I’m running out of patience with LinkedIn. My newsfeed, once a destination for interesting stuff and professional connections, has turned into a dumping ground for clickbait articles, recycled motivational quotes, and self-congratulatory “I’m thrilled to announce” self-promotions.
The professional networking site that was once a must-have for career growth and professional visibility has become a cluttered digital space that makes me question its value and usability.
No, I don’t want to “jump on a call.”
No, I don’t want to “chat about my 2024 goals.”
No, I “didn’t miss your previous three messages.”
Here’s why I’m thinking about jumping ship:
Endless Spammy Content: It’s just too much to wade through. A major time drain. The sheer volume of supposed “content” bombarding my inbox in order to get to something that’s actually useful is exhausting.
Invasive Messaging: The constant bombardment of generic, automated messages from strangers pitching their services or products has made the messaging feature more of a nuisance than a tool for genuine networking.
Connection Requests Galore: It’s become a race to amass connections, turning the platform into a numbers game rather than a space for meaningful professional conversation. Random connection requests from people I’ve never interacted with flood my inbox daily.
Algorithm Woes: The platform’s algorithm seems to be working against users. Despite efforts to personalize content, it often ends up showing irrelevant posts while burying updates from actual connections.
Over-the-Top Self-Promotion: While self-promotion has its place, LinkedIn now feels like a never-ending self-congratulatory parade. The line between sharing achievements and blatant, poorly written, cookie-cutter self-aggrandizement has blurred significantly.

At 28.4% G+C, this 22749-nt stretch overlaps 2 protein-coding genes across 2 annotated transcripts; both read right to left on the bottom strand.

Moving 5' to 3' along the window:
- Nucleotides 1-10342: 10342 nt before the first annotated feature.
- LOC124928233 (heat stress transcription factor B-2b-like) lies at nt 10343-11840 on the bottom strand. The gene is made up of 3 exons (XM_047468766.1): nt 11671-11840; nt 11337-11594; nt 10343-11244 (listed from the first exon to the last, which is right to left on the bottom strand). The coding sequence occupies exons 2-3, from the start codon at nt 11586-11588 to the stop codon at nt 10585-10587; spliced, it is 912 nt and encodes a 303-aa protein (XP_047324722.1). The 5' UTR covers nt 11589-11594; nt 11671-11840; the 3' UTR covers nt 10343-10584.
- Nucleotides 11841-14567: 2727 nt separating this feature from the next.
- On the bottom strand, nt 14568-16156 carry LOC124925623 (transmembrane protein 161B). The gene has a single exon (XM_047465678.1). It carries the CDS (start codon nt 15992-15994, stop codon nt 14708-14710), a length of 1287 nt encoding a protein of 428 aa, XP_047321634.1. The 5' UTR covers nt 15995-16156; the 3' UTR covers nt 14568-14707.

Questionable Networking Events: The influx of online events that, at first glance, might possibly be beneficial turn out to be thinly veiled sales pitches rather than genuine networking opportunities with interesting people or stuff you could actually learn from.
Privacy: I’m not the only one who’s getting nervous about my data privacy on LinkedIn, especially with the platform’s increased emphasis on tracking and profiling users for ad targeting.
Are there any redeeming qualities?
It’s still a place ya gotta be. I continue to encourage my clients to take a proactive approach to LinkedIn – to make sure that they have a solid, up-to-date profile, an updated career history, a listing of awards, accolades, etc. But I tell them to lower their expectations. It’s quickly becoming nothing more than a glorified resume, a place to glance at bona fides, a giant Rolodex in the cloud.
I hope there’s a way to reclaim the essence of LinkedIn, to return it to its early roots by helping its users engage with smaller, niche, targeted communities, by taking an active role in policing the spammers and infiltrators, and by standing up in defense of its members who are being bombed by people vying for our attention.
I still regularly post my articles and comment when I find something worth commenting on. And I continue to scroll through my feed. Sometimes, I read my InMails. I hold out hope, checking in half-heartedly once a day on the off-chance I might miss something that’s actually important. It’s still the best place to learn more about people and their work. I keep thinking that if enough people find the annoyances outweigh the benefits, we may see a return to the LinkedIn of yesteryear.
What’s your LinkedIn experience? Drop me a note. I’d love to know.